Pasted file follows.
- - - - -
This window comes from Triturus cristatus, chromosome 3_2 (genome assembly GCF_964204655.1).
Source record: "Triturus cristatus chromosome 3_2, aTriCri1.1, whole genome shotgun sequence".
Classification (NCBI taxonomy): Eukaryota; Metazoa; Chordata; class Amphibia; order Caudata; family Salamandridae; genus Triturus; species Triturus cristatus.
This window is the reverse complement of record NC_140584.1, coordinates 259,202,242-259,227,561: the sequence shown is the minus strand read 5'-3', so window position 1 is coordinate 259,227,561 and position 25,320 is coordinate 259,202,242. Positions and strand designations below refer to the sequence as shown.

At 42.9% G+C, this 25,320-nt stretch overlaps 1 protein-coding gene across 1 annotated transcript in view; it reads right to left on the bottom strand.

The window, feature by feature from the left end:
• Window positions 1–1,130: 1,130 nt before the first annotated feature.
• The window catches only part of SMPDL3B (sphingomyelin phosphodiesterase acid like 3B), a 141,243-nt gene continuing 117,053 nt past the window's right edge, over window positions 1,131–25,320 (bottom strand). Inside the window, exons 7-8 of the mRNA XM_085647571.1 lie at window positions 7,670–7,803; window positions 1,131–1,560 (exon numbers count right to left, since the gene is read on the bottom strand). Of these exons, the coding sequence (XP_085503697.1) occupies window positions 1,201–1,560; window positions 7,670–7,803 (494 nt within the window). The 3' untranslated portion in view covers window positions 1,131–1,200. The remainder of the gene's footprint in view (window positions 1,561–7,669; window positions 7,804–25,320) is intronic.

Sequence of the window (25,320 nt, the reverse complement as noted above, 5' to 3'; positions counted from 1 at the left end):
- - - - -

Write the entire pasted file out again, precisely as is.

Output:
This window comes from Triturus cristatus, chromosome 3_2 (genome assembly GCF_964204655.1).
Source record: "Triturus cristatus chromosome 3_2, aTriCri1.1, whole genome shotgun sequence".
Classification (NCBI taxonomy): Eukaryota; Metazoa; Chordata; class Amphibia; order Caudata; family Salamandridae; genus Triturus; species Triturus cristatus.
This window is the reverse complement of record NC_140584.1, coordinates 259,202,242-259,227,561: the sequence shown is the minus strand read 5'-3', so window position 1 is coordinate 259,227,561 and position 25,320 is coordinate 259,202,242. Positions and strand designations below refer to the sequence as shown.

At 42.9% G+C, this 25,320-nt stretch overlaps 1 protein-coding gene across 1 annotated transcript in view; it reads right to left on the bottom strand.

The window, feature by feature from the left end:
• Window positions 1–1,130: 1,130 nt before the first annotated feature.
• The window catches only part of SMPDL3B (sphingomyelin phosphodiesterase acid like 3B), a 141,243-nt gene continuing 117,053 nt past the window's right edge, over window positions 1,131–25,320 (bottom strand). Inside the window, exons 7-8 of the mRNA XM_085647571.1 lie at window positions 7,670–7,803; window positions 1,131–1,560 (exon numbers count right to left, since the gene is read on the bottom strand). Of these exons, the coding sequence (XP_085503697.1) occupies window positions 1,201–1,560; window positions 7,670–7,803 (494 nt within the window). The 3' untranslated portion in view covers window positions 1,131–1,200. The remainder of the gene's footprint in view (window positions 1,561–7,669; window positions 7,804–25,320) is intronic.

Sequence of the window (25,320 nt, the reverse complement as noted above, 5' to 3'; positions counted from 1 at the left end):